[Note: The 9th Texas Cavalry Regiment was a unit of mounted volunteers that fought in the Confederate States Army during the American Civil War. The regiment fought at Round Mountain and Bird Creek (Chusto-Talasah) in 1861, Pea Ridge, Siege of Corinth, Second Corinth, Hatchie's Bridge and the Holly Springs Raid in 1862, and in the Atlanta campaign, Franklin, and Murfreesboro in 1864. The regiment surrendered to Federal forces on 4 May 1865 and its remaining personnel were paroled. The regiment first saw action in Indian Territory at the Battle of Round Mountain on 19 November 1861 and at the Battle of Chusto-Talasah on 9 December. Most of the tribes in Indian Territory supported the Confederacy, but several thousand Native Americans remained loyal to the Union. Via Wikipedia]
[Note: There is also a 9th Cavalry Regiment that was post-civil war authorized on 28 July 1866. The regiment provided escort for the early western European settlers and claimed the American borders from Native American peoples, etc. Via Wikipedia]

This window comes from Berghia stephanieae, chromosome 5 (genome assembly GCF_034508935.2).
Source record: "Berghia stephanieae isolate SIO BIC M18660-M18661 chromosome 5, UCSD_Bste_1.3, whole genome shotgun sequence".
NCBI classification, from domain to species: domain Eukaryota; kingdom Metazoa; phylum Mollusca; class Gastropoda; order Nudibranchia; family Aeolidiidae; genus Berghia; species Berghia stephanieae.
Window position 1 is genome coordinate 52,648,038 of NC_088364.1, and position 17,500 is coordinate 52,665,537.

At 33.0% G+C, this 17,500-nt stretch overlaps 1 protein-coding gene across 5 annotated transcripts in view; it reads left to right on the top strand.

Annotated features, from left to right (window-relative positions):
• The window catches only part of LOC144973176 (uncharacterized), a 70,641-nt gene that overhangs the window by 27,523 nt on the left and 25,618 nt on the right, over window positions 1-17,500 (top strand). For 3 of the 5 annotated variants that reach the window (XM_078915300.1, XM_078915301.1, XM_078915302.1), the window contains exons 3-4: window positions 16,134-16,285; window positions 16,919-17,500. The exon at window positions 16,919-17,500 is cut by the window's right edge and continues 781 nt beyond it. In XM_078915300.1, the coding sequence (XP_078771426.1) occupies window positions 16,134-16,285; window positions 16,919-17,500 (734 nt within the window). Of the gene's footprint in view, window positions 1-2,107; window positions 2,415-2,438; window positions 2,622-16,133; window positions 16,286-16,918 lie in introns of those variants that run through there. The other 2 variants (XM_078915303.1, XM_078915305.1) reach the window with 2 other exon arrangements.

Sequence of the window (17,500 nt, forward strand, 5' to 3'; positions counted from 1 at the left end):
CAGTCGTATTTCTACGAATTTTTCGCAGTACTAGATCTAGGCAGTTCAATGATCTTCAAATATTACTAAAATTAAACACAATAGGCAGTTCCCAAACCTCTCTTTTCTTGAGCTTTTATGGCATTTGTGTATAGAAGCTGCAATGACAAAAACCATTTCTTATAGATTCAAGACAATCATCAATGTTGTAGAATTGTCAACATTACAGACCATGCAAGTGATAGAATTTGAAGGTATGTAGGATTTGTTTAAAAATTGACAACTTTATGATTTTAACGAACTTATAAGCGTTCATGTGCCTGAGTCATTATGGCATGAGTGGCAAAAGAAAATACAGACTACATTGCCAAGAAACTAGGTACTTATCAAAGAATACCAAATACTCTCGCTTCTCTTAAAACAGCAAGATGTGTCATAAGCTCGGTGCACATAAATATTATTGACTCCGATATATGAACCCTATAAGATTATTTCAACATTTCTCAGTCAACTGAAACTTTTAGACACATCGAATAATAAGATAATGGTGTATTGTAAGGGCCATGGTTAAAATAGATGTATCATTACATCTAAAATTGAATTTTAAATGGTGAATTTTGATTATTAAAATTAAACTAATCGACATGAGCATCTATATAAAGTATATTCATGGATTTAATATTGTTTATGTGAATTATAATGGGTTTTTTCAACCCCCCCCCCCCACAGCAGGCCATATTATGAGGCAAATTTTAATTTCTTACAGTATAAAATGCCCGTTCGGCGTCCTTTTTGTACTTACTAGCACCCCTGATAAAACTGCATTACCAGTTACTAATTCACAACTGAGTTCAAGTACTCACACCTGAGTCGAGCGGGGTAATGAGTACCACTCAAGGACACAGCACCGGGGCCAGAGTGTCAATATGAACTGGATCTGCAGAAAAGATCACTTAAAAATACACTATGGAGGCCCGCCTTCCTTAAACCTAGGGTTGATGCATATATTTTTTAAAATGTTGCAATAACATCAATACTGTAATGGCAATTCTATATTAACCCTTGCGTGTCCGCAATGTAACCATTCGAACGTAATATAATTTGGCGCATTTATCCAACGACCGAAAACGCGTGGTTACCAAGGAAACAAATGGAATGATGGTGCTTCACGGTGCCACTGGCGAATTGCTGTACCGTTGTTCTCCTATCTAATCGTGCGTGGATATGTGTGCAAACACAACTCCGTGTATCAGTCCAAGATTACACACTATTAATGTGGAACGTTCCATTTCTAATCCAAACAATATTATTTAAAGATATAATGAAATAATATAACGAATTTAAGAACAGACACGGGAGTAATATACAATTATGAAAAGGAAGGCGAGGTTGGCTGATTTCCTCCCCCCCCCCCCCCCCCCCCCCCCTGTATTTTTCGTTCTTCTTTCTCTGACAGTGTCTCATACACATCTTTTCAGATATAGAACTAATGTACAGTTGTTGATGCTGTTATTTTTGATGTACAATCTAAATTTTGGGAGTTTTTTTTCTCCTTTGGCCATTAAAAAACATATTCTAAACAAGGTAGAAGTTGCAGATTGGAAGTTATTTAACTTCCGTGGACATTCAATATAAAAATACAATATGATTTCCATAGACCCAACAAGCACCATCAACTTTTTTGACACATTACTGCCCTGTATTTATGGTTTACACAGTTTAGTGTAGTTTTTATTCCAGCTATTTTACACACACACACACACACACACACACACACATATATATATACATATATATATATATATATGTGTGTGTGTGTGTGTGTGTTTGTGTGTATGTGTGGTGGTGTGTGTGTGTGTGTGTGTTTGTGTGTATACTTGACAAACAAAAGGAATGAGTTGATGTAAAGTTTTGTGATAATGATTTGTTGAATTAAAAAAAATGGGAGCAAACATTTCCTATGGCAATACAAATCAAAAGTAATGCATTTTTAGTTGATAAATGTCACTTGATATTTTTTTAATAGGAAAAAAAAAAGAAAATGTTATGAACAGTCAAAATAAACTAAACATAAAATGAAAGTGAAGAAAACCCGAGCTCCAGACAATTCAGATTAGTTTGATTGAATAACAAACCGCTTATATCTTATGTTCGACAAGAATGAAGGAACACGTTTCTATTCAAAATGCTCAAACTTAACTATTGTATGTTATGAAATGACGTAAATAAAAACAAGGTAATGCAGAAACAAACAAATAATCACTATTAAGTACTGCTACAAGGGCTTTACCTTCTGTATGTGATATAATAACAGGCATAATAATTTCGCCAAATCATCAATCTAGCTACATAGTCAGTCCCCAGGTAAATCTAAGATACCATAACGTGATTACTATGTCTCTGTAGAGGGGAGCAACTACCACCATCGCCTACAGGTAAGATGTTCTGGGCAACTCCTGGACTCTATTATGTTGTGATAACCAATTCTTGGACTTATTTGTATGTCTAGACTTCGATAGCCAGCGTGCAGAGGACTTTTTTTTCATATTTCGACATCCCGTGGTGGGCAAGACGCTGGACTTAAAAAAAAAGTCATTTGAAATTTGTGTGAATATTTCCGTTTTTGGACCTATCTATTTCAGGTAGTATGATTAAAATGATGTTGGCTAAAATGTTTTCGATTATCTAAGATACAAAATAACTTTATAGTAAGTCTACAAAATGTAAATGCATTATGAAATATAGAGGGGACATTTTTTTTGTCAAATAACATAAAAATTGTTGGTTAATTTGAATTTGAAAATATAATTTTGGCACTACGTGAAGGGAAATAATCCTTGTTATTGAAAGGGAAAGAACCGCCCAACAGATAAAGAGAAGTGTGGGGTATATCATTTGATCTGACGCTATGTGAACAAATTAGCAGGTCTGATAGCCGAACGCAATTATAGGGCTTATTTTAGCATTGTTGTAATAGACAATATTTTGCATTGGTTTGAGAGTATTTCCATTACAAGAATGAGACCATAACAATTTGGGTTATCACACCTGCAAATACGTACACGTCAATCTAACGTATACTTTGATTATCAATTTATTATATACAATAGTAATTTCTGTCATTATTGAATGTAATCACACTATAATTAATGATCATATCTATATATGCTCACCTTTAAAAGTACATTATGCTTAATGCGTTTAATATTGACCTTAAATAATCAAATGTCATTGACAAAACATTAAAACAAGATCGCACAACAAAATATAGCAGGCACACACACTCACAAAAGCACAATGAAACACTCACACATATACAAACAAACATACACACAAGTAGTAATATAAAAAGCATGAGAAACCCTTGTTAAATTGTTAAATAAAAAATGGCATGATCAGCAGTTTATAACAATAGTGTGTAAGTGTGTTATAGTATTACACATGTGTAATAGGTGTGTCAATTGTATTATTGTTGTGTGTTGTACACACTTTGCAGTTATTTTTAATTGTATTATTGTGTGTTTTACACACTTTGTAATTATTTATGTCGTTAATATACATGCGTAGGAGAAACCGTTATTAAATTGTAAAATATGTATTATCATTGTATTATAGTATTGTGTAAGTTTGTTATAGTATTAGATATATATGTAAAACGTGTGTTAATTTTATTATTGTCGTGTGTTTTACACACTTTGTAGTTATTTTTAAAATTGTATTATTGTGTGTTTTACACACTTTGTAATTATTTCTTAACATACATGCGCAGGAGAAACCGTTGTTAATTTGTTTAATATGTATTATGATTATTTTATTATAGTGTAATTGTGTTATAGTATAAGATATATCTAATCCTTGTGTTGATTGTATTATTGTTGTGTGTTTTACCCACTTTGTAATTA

As you want me to give names I have had to hunt this piece of paper and rule it. Rich and me inquired a little tho startled the news of your confession, your mother-in-law says it was Smith Jackson and David Baker brought the news from town. David the one who swore out the warrant against you. In looking over only first of writing, I see a question you would ask or want me to explain in another letter which I may as well do now the reason why I think you mistaken in accusing young Dave of killing his father. Now Marchael your mind should be prepared for reason as sure as other lawyers and doctors. Now let’s look at the case you three all traveling along together drunk. You ask young Dave for his knife to cut your tobacco. He hands it to you. You cut your tobacco and you say hand him back his knife. Young Dave says you did not. Now Marcheal might you have not put the knife in some other hand in the dark for I think I had occasion to bring water in wash’n and laying out the Dutchman and it was so dark that I walked right into the branch. Again I do believe it is not in you to stand and see one man murder another without rendering some assistance. I think you would have marked or hurt Dave or got hurt yourself. So you was not there on ahead. You can only suppose David killed his father as you thought you had handed him back his knife. Now let’s reason your accuser young Dave’s case, a strong hardy young man proclaims himself to (over)